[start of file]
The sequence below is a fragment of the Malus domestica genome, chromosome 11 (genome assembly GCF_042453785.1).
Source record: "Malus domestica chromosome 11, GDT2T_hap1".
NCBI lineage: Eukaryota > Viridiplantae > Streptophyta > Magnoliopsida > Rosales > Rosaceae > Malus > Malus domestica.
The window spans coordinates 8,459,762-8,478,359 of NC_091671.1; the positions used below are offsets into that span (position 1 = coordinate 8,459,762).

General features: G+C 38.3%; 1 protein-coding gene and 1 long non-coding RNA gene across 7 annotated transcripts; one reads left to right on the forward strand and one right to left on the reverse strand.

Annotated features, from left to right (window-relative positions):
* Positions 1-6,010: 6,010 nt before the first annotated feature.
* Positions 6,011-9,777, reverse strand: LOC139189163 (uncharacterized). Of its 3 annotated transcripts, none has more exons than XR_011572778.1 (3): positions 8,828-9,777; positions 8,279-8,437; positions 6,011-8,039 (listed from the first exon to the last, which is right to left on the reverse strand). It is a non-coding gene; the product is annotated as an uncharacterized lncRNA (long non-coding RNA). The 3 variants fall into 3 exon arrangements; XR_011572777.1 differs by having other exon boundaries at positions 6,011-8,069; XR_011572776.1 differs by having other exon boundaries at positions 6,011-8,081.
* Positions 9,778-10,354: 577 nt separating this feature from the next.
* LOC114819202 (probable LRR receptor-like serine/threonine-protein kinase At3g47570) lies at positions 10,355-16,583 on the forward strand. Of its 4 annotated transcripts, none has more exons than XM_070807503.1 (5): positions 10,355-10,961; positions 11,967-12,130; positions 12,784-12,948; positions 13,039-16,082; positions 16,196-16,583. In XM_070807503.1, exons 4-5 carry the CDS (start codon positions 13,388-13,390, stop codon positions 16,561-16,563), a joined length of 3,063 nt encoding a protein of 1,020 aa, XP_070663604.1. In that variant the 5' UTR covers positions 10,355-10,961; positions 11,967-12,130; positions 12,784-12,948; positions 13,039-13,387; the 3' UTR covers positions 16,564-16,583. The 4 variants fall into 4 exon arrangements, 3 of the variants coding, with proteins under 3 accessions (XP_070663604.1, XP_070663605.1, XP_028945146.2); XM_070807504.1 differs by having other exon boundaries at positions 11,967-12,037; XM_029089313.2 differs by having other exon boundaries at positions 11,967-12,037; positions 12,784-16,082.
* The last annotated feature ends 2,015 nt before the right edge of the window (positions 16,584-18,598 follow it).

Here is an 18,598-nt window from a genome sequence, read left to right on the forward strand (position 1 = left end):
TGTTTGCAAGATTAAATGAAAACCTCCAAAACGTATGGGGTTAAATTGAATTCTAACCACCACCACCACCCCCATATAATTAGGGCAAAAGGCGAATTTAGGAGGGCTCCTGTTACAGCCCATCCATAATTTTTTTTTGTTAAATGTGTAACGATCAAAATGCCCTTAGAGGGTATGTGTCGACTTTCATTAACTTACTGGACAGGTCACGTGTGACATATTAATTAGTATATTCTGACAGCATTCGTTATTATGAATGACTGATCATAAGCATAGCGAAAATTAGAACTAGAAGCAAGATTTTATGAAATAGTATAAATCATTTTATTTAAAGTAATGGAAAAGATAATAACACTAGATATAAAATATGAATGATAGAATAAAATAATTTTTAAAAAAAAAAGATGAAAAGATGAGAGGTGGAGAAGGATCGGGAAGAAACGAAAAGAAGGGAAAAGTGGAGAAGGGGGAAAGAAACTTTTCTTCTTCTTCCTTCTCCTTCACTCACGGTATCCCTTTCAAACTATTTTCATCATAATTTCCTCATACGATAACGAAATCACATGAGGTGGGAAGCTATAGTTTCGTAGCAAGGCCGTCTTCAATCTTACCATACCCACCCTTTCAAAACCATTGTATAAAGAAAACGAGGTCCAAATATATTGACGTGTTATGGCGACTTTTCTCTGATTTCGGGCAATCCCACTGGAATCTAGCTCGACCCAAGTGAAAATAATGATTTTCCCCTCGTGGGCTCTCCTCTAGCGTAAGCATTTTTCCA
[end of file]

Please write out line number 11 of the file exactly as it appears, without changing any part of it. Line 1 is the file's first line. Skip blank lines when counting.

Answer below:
* The last annotated feature ends 2,015 nt before the right edge of the window (positions 16,584-18,598 follow it).